Philippines denounces extrajudicial killings unless they are part of the war on drugs

Harriet Sinclair
Rodrigo Duterte

The Philippines has responded to US concerns over extrajudicial killings, claiming the government condemns such practices, but that they are 'not to be confused' with the war on drugs.

The US State Department's annual report on human rights released on Friday (2 March), highlighted the problem of killings in the Philippines, allegedly by vigilantes and security forces.

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Since Rodrigo Duterte launched his 'war on drugs' around 8,000 people have been killed in what is thought to be state-sanctioned violence, given the Philippines' president has previously suggested people can kill drug dealers if they resist arrest or carry a weapon.

The US state department's report said: "Although the president and senior officials stated that police should follow the law, and that there was no tolerance for extrajudicial killings, authorities made promises of immunity from investigation and prosecution for officers involved in drug killings."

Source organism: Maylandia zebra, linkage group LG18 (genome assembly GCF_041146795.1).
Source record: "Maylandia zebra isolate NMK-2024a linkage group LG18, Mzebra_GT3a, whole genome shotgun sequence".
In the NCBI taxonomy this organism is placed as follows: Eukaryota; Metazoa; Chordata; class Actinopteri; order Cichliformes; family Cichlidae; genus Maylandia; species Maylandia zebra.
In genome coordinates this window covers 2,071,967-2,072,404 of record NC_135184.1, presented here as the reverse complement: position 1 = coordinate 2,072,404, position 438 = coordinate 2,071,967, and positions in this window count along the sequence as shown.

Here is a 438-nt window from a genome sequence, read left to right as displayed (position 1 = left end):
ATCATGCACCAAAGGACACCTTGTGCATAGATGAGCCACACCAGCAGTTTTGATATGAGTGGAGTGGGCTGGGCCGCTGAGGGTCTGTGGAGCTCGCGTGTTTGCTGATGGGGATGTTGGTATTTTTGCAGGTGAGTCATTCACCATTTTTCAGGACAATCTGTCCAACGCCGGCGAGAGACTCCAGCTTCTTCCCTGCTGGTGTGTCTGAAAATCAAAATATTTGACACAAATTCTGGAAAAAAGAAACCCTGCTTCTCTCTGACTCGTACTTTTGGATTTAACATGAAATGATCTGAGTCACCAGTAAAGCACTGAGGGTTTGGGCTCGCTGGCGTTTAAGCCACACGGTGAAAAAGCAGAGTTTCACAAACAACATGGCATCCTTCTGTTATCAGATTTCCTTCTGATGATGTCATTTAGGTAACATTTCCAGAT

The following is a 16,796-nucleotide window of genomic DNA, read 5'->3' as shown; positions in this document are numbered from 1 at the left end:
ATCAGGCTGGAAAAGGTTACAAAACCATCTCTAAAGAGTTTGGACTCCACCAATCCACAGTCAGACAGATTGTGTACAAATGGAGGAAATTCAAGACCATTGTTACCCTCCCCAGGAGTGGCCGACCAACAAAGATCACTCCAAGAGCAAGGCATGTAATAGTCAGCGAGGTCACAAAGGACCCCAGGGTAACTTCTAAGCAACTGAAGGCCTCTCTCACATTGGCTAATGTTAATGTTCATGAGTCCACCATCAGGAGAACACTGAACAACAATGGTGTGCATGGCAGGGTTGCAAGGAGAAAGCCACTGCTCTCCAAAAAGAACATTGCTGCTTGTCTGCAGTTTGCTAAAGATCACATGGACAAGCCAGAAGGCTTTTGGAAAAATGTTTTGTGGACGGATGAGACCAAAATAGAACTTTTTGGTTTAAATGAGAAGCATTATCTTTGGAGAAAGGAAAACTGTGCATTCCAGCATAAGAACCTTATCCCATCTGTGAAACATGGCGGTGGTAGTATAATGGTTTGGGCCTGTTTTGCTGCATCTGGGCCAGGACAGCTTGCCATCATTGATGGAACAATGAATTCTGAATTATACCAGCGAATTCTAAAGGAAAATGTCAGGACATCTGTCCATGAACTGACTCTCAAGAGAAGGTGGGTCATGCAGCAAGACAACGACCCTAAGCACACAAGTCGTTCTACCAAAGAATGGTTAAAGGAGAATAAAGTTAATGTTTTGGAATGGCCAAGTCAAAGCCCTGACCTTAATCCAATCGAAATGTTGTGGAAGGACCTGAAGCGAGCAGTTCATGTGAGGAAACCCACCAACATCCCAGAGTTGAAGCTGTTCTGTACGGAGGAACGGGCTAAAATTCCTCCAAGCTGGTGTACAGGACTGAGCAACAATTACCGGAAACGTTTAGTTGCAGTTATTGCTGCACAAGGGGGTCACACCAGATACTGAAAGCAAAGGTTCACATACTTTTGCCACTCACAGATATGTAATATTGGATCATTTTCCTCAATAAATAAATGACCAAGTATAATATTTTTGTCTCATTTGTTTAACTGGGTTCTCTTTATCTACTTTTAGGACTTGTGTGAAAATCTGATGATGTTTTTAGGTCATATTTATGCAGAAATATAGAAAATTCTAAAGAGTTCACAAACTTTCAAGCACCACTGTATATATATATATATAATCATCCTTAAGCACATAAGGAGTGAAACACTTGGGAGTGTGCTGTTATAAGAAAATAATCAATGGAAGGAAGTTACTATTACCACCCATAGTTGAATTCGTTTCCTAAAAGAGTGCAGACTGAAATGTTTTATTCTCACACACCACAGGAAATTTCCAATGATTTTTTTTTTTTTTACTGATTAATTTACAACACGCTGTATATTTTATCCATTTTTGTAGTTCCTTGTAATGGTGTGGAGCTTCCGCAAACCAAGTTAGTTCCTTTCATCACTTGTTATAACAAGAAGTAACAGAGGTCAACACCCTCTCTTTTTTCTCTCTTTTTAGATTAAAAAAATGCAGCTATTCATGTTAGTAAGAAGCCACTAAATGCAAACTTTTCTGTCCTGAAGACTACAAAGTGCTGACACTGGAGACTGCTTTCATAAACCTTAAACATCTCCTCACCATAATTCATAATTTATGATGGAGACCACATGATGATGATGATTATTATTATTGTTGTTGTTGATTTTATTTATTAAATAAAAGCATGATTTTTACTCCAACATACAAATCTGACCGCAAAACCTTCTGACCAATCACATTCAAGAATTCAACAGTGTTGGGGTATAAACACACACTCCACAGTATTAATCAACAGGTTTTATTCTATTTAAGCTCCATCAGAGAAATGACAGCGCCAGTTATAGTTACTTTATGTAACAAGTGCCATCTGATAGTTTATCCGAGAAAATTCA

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However, Duterte's spokesperson Ernesto Abella maintained the president was committed to upholding human rights, as well as his war on the drugs trade.

A statement from Abella seen by Reuters said: "Vigilante or extrajudicial killings are unlawful and are therefore not sanctioned. The government condemns such practice.

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"These are not to be confused with the government's war on illegal drugs, which is an urgent and critical domestic matter. We hope the international community will support us in this effort," he added.

Duterte is showing no signs of slowing up with his effort to rid the country of drug dealers, recently announcing plans to bring some police officers back into the fold for his continued war on drugs.

The fresh move came after the president suspended the Philippine National Police's (PNP) involvement in the crackdown on narcotics a month ago following the kidnap and murder of a South Korean businessman.

During that time, the Philippine Drug Enforcement Agency (PDEA) headed operations – and they will supervise new police task forces.

"It's going to be PDEA-supervised, whether done by the military or the police," said Duterte.

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